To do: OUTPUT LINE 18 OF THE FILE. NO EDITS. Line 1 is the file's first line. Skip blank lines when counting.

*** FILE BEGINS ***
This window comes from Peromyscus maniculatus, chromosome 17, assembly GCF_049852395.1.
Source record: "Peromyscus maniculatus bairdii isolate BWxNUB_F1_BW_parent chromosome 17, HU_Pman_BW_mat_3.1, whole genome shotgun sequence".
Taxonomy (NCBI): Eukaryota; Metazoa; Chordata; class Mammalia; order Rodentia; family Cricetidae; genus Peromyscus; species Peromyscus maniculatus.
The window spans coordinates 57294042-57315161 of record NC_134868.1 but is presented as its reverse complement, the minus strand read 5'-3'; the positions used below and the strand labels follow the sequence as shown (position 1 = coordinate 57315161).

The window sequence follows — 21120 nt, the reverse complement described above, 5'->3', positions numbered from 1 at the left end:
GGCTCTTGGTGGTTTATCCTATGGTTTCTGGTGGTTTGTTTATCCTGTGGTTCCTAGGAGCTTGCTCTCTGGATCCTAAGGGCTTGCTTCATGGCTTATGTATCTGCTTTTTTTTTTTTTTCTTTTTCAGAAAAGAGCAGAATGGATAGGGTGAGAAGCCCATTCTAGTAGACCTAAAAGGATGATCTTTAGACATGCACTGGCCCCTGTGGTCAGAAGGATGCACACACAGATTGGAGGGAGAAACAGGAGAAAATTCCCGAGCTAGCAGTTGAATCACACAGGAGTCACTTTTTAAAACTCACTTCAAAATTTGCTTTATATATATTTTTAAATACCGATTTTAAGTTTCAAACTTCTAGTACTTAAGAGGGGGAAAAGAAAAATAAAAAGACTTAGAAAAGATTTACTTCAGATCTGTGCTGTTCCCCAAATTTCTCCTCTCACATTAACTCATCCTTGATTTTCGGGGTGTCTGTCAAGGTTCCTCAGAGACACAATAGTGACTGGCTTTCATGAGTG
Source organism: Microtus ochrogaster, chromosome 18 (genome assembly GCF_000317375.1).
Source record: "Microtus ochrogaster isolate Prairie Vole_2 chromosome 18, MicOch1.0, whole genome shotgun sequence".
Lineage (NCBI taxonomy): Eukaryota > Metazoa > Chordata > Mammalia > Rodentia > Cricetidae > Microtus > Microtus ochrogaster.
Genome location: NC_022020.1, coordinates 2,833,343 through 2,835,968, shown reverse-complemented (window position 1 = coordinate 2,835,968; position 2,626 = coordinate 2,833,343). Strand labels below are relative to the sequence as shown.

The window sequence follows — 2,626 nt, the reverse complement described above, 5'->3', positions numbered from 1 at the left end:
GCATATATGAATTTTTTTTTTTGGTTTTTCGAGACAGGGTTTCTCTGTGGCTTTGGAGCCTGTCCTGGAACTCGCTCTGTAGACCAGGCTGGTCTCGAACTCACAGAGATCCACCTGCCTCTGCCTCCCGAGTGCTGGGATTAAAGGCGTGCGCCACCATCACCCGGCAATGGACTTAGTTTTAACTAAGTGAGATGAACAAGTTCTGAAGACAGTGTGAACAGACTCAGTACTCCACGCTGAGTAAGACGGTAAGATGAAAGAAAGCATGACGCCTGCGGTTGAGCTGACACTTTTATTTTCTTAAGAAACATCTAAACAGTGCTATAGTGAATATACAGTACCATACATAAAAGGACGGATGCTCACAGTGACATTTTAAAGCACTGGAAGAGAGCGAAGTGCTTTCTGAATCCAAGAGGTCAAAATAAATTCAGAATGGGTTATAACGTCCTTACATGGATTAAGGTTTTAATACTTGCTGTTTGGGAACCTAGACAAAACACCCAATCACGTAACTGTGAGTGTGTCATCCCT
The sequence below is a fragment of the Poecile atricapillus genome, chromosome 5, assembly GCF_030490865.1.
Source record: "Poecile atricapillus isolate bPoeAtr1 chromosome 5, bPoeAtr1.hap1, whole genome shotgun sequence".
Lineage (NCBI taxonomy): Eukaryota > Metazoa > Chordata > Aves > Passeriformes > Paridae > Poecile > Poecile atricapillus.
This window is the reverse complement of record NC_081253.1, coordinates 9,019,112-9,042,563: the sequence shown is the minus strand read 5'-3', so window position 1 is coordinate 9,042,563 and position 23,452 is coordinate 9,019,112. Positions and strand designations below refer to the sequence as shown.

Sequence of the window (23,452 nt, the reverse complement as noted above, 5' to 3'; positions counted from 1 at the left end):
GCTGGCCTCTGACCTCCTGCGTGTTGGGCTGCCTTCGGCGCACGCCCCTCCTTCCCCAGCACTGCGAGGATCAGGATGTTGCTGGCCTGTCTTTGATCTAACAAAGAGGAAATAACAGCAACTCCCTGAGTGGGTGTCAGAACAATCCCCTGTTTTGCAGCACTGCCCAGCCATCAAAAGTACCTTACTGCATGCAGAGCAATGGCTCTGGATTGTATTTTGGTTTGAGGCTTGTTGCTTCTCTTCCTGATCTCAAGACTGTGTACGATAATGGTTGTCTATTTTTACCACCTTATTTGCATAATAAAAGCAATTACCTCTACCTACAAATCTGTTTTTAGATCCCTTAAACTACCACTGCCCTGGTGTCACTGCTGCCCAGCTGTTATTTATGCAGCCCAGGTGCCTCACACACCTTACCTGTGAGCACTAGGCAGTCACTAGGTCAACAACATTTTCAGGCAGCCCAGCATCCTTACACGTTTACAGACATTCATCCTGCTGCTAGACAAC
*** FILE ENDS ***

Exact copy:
GCTGGCCTCTGACCTCCTGCGTGTTGGGCTGCCTTCGGCGCACGCCCCTCCTTCCCCAGCACTGCGAGGATCAGGATGTTGCTGGCCTGTCTTTGATCTAACAAAGAGGAAATAACAGCAACTCCCTGAGTGGGTGTCAGAACAATCCCCTGTTTTGCAGCACTGCCCAGCCATCAAAAGTACCTTACTGCATGCAGAGCAATGGCTCTGGATTGTATTTTGGTTTGAGGCTTGTTGCTTCTCTTCCTGATCTCAAGACTGTGTACGATAATGGTTGTCTATTTTTACCACCTTATTTGCATAATAAAAGCAATTACCTCTACCTACAAATCTGTTTTTAGATCCCTTAAACTACCACTGCCCTGGTGTCACTGCTGCCCAGCTGTTATTTATGCAGCCCAGGTGCCTCACACACCTTACCTGTGAGCACTAGGCAGTCACTAGGTCAACAACATTTTCAGGCAGCCCAGCATCCTTACACGTTTACAGACATTCATCCTGCTGCTAGACAAC